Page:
Customer success is another team that's grown! Director of Customer Success Irving Popovetsky joined as our first CS team member in December 2019, and in less than a year we grew the team to five awesome people. From triaging the support desk to holding enterprise training sessions, customer success is about building long-term relationships. These relationships become especially rich when we're mutual customers--they use Honeycomb and we use their product--like with LaunchDarkly, Intercom, and Outreach. Every question, every conversation teaches us something, and we strive to capture those lessons and share them back to the product organization to help make Honeycomb better.

Looking to the future

I feel cautiously optimistic going into 2021. I have all the confidence in my fellow Honeybees, but the things that made 2020 so uniquely painful haven't gone away. Still, we're applying our organizational lessons learned and being strategic about where we invest our energy. And the things we're planning to do are so. cool.

In 2020 we saw new entrants in the observability space and we welcome them! Congrats to Observe Inc. and observIQ. We're all working toward the same goal: providing tools to help software practitioners do their jobs more easily.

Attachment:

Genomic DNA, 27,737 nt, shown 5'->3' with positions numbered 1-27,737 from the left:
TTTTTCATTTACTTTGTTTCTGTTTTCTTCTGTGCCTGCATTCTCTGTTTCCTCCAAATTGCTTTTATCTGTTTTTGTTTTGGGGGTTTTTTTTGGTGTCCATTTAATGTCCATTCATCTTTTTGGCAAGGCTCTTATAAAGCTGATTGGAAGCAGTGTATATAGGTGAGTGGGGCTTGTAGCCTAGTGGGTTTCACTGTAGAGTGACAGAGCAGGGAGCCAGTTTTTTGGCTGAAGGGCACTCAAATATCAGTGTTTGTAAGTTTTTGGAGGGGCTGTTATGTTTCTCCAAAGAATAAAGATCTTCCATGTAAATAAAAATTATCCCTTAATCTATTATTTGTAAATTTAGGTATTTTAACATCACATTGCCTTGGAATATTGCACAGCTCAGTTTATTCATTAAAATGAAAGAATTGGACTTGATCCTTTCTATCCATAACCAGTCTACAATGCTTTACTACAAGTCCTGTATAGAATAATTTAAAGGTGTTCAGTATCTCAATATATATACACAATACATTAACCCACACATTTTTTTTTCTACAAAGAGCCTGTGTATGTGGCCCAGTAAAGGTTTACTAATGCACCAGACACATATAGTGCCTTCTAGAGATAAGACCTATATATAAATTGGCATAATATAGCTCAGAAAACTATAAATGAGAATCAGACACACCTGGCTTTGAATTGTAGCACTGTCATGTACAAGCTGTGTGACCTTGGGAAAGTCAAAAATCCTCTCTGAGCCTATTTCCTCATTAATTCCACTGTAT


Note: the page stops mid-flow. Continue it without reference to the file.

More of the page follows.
We’re tired of fighting over the table stakes of observability. As incumbents work to support the basic capabilities that are required for observability--near-real-time querying of arbitrarily-wide, schemaless structured events--we’re thinking about what our next big differentiators will be. This is why we’re putting the chips down big on design going into 2021.

Honeycomb's goal is to make production a friendlier place, because production should be for everyone. It's how high-performing teams work together--and the "together" part is what differentiates high-performing teams. We want to bring everyone to the level of your best debugger.

Design is especially relevant right now because our cognitive function is overtaxed. In the US we've been in a state of emergency for a solid nine months. We're not meant to work this way for an extended period of time. Every team is functioning at reduced capacity. So especially now, we need tools that serve us rather than getting in our way. That's long been Honeycomb's goal, and I'm looking forward to delivering more ways to serve our users.

Thank you for being so great in 2020, and I hope you stay safe and well in this new year.